king tide surf covering the whole beach at Seal Rock State Park

January King Tide at Seal Rock on Jan. 10-12.

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Oregon State University, the University of Washington and University of Alaska, Fairbanks will receive up to $300 million to lead a new institute focused on climate, ocean and coastal challenges that demand collaboration and sharing of scientific resources.

The National Oceanic and Atmospheric Administration chose the three universities to form the Cooperative Institute for Climate, Ocean and Ecosystem Studies, or CICOES.

“Increasingly, our scientific challenges require novel collaborations that span regional-to-global scales and include the human dimension,” said Roberta Marinelli, dean of OSU’s College of Earth, Ocean, and Atmospheric Sciences. “This new institute will provide a wealth of expertise and innovation to advance the science that underpins NOAA’s mission.”

The universities will be eligible for up to $300 million over five years. The project has potential for renewal for another five years based on successful performance.

The regional institute allows NOAA to harness the academic research capabilities of the three universities to increase research, education and public engagement goals.

At Oregon State, scientists from the colleges of Earth, Ocean, and Atmospheric Sciences; Engineering; Science; and Agricultural Sciences will collaborate with scientists at UW and UAF as well as NOAA.

The institute will focus on nine research themes: climate and ocean variability, change and impacts; earth systems and processes; environmental chemistry and ocean carbon; marine ecosystem observations, analysis and forecasts; ocean and coastal observations; environmental data science; aquaculture science; human dimensions in marine systems; and polar studies.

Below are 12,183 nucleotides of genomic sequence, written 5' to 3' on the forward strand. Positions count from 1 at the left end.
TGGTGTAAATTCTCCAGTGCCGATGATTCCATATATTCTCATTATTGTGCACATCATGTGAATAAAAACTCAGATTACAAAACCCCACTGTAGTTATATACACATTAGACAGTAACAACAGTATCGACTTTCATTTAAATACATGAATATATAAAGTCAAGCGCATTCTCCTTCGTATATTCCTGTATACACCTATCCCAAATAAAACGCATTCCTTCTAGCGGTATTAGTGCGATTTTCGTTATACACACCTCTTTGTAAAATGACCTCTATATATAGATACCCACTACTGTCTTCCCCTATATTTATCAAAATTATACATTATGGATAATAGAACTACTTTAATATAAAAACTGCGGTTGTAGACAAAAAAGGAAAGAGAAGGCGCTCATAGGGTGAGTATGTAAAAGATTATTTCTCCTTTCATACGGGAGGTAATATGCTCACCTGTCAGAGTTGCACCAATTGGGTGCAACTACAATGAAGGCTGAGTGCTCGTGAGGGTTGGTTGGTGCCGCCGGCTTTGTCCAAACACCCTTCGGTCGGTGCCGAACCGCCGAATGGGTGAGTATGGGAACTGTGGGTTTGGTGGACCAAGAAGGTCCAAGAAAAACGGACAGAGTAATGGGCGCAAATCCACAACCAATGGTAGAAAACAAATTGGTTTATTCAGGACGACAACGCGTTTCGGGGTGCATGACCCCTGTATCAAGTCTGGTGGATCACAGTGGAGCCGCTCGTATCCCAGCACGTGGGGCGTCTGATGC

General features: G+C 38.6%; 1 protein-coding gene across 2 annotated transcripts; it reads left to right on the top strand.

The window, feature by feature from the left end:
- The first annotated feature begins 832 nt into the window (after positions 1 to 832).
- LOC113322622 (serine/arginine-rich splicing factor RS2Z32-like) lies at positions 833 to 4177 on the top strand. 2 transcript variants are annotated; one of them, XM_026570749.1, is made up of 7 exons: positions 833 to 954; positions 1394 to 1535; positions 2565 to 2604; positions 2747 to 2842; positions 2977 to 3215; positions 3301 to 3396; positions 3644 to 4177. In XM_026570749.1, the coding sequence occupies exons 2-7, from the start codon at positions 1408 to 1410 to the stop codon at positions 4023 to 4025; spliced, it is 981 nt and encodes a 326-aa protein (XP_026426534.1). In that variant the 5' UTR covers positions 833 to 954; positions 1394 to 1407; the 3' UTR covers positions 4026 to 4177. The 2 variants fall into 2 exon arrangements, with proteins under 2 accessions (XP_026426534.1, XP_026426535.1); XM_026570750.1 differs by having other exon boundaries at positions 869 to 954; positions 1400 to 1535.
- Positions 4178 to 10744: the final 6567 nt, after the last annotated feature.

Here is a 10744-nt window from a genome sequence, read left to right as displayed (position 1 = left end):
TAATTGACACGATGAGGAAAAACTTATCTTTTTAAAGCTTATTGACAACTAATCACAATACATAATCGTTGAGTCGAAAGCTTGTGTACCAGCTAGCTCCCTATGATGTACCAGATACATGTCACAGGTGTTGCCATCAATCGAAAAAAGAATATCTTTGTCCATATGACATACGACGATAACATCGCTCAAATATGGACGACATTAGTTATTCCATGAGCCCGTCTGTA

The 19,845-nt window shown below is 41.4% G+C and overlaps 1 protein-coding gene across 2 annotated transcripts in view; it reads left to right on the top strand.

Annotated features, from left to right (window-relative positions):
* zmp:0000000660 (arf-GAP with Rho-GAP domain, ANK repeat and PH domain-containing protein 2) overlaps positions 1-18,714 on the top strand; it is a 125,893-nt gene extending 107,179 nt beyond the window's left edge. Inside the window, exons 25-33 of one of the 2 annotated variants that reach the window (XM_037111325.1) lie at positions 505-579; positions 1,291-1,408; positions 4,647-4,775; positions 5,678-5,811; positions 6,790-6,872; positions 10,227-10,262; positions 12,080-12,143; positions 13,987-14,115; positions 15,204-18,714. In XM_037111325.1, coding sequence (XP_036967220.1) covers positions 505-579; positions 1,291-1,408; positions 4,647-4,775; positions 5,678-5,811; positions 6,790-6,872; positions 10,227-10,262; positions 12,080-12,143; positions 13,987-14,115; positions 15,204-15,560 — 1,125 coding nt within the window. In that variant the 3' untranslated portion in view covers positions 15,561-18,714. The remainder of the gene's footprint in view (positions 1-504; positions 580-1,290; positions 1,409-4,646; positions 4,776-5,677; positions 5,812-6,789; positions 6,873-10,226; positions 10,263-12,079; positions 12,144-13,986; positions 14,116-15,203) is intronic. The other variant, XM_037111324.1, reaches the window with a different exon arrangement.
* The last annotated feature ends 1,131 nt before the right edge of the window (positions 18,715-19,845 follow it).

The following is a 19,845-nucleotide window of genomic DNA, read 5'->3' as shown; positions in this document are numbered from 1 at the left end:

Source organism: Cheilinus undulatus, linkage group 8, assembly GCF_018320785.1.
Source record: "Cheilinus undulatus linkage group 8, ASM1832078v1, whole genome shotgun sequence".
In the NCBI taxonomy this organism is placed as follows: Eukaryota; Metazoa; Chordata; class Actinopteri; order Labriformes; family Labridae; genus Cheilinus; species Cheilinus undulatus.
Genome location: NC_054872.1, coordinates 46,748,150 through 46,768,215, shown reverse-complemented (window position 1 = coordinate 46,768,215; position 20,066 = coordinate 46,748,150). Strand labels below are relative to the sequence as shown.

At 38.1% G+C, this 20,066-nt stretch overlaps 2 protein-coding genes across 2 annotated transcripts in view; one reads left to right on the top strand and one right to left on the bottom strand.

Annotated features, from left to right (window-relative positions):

Oregon State offers considerable expertise in ocean and climate science, polar regions and coastal resilience, Marinelli said.

Melanie Fewings, an associate professor in the College of Earth, Ocean, and Atmospheric Sciences, said the institute will strengthen OSU’s connections with other research institutions in the northeast Pacific.

“The ocean and atmosphere drive important changes in fisheries, coasts and communities,” Fewings said. “We are working to understand what controls the speed and size of those changes, including marine heat waves like in 2014-15 and 2019 and the impacts on fisheries and coastal economies.”

Associate Professor Justin Wettstein, also of OSU’s College of Earth, Ocean, and Atmospheric Sciences, added: “This new institute brings together researchers with expertise in atmosphere-ocean connections that reach from the equator to the poles.”

The institute will be led by the University of Washington but housed jointly with OSU and the University of Alaska, Fairbanks’ International Arctic Research Center. John K. Horne, a professor in the UW Department of Aquatic and Fishery Sciences, will serve as executive director.

“Research collaborations among NOAA, UW, UAF and OSU have a long history of in the Pacific Northwest and Alaska and we anticipate that the CI will expand further expand research, education and public engagement activities in this region,” Horne said.

CICOES is one of 17 cooperative institutes nationwide. NOAA funds the institutes at universities with strong research programs to extend basic and applied research beyond the federal agency’s capacity. The institutes also serve as a training ground for future NOAA employees through undergraduate, graduate and post-doctoral education programs that align with NOAA’s mission.

Oregon State also partners with NOAA on the Cooperative Institute for Marine Resources Studies, or CIMRS, which has been housed at Hatfield Marine Science Center in Newport since 1982.

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